The term "art film" remains somewhat ambiguous, but for most people it indicates a film that breaks away from the standards set by Hollywood. Here is a look at how directing an art film will differ from directing other types of film projects.
Beyond the Art House
There are a lot of types of films that are produced and seen for audiences, but the majority of them use a common language and form. This can be a three act structure, identifiable characters, stories that can be clearly understood, and images that communicate in a standard way. This is accomplished since the form of the filmmaking, which is the processes in which it is produced, is not the sole basis of attention. Instead, they want their ideas and the story to be channeled within a structure that their audience can recognize and relate to. Some perspectives and ideas need to challenge the very conventions of filmmaking, bringing attention to the technique, challenging expectations, and redefining the process for creating a project. These are often referred to as art films, and can extend beyond the regular theater experience and can mesh within elements of other types of art forms. Here are some basic tips on how to direct an art film, and how it works differently than directing a more standard narrative or documentary project.
The primary element, when directing an art film, is that you do not have to take your ideas or perspective and then conform them into a classical film format, but instead alter the form to solve problems of communication in a more open way. What this means is that you are using the film and video form in the same way that an artist uses their materials to express their concept. This also means that the tools of filmmaking suddenly just become the tools of creating an art piece, rather than the tools to create a film form that is common to the ways that mainstream audiences normally view a film. This does not mean that you have to reject the filmic form entirely, but it means that you are no longer restricted by it. Instead, you can utilize camera movements that do not maintain visibility, break continuity, include video noise and interference, have images last longer or shorter than normal, as well as any mix of those things.
One of the biggest possibilities for art films is to forgo the “black box" screening format entirely. The "black box" means the theater, where you sit in a blacked room in a position that is meant to suppress your body and bring your attention purely into the story space of the film. Instead, you could begin thinking about other ways your project could interact with the audience, and then you could begin channeling your practical production and ideas into those alternatives. This could be things like video installations that are seen in a gallery setting, interactive forms using different technologies, multiple screens, or even employing video in conjunction with live performance or other art forms.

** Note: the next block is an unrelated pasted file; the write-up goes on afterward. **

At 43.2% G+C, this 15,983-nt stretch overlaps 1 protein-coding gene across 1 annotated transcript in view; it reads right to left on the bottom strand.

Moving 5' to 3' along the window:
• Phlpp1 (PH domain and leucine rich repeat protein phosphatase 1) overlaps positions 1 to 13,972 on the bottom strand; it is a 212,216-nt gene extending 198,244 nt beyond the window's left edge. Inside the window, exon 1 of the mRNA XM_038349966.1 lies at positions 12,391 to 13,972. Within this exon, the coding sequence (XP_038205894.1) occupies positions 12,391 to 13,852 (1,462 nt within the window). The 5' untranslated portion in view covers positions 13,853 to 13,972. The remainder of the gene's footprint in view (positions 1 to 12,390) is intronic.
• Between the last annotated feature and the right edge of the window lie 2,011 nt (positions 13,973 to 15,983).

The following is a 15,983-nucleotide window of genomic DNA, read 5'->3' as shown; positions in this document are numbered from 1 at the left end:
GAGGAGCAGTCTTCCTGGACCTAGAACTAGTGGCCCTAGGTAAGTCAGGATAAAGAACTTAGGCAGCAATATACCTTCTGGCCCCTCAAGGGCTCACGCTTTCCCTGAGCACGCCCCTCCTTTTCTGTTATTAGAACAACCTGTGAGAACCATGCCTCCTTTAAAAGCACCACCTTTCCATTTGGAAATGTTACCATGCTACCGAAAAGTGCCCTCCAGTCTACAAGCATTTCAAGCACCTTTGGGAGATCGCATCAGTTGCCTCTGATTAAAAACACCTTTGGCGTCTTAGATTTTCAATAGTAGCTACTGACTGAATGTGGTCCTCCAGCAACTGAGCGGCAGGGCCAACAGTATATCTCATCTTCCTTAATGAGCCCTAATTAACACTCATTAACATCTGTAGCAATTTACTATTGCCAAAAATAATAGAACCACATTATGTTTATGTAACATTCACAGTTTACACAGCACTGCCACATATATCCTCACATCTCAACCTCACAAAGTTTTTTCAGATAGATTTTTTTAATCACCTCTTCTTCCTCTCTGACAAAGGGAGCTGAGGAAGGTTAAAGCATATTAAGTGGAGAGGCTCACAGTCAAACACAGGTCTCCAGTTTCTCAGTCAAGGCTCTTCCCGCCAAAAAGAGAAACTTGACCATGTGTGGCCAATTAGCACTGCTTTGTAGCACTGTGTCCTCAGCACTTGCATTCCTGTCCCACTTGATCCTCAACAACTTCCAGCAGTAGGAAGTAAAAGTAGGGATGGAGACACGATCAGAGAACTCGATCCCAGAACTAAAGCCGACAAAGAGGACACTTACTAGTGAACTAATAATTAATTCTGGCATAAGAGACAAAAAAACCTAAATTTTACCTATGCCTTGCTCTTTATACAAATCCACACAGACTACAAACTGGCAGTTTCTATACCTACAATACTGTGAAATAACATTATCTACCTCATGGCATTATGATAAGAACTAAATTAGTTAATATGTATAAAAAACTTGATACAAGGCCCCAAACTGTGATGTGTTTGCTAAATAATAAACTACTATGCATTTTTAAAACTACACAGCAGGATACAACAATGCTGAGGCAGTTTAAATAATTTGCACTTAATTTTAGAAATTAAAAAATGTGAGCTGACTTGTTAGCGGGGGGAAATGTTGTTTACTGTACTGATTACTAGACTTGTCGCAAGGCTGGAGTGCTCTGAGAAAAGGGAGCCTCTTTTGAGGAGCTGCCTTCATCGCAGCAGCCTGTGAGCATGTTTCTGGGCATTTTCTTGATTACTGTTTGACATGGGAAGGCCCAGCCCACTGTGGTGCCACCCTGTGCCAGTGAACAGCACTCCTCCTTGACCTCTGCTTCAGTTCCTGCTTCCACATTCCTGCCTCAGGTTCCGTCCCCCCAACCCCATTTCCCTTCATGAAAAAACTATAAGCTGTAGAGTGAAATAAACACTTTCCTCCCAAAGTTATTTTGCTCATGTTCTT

When directing art films you end up surpassing many of the parameters that isolate positions in the film hierarchy. This may not change when it comes to below the line positions, but for the director they will often have control over areas of the production that they would normally leave up to other creative people. This makes them more of a full filmmaker, or even video artist if it goes beyond narrative filmmaking. They can then think about the project as a whole rather than incrementally as they would if they were acting as the director. This means that music, camera movements, specific imagery, and the like, are all part of a complete whole all the time, though even this can be altered when you are redefining your project.
Altering Narrative Film Structure
The definition of an art film can extend back to the more conventional elements of filmmaking, yet in this context can mean that the director is taking things that are normally unacceptable or non-commercial and using them in the project. This could mean that there is a layer of satire and irony that is unique and challenging, that difficult or taboo subjects are being employed, or even that the filmmaking style is unconventional while the story is somewhat accessible. The primary focus here is that the director intends to use the filmmaking process in a way that is not mainstream, though the level of this is not definitive of whether or not it classifies as an art film. What this can essentially mean is that the actual structures of the normal cinema have been tampered with, even if they are maintained in their essence. For example, this could mean a narrative film that uses elements of documentary. It could have post-modern moments where the character’s “break the fourth wall" and talk to the audience, or could break away from continuity editing or the three act structure.
Often times what people think is that an art film must be financially unsuccessful and only appeal to a small audience, and this is not necessarily true at all. Instead, the art film needs to just challenge the norms of structure and content in a way that is unique to the filmmaker, but that does not mean that you have to avoid commercialism. In the end, the art film is really just your artistic expression and that, at its best, has the ability to connect with people.
- Source: Author's own experience.
Photos: All Images from Stock.Xchange,